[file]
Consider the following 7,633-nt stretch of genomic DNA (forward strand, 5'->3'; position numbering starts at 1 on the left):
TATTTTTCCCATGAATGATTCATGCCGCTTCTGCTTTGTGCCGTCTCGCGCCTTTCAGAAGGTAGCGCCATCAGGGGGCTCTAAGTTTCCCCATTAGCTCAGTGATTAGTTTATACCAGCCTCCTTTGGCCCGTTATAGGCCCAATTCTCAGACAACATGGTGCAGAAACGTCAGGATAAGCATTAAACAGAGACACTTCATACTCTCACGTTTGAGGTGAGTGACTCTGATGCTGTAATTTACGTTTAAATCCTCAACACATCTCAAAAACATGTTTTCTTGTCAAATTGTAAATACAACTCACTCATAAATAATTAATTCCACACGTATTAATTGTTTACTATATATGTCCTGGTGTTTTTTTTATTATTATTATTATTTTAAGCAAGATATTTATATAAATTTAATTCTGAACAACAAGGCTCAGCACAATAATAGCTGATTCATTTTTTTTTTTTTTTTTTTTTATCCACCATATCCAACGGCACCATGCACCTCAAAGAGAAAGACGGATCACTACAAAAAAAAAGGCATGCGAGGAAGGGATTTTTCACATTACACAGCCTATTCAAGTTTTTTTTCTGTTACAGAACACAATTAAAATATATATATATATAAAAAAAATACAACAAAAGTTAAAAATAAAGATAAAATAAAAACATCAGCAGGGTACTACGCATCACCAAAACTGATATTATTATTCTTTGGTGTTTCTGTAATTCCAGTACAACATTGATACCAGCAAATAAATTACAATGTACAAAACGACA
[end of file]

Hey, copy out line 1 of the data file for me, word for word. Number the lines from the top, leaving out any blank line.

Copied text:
Consider the following 7,633-nt stretch of genomic DNA (forward strand, 5'->3'; position numbering starts at 1 on the left):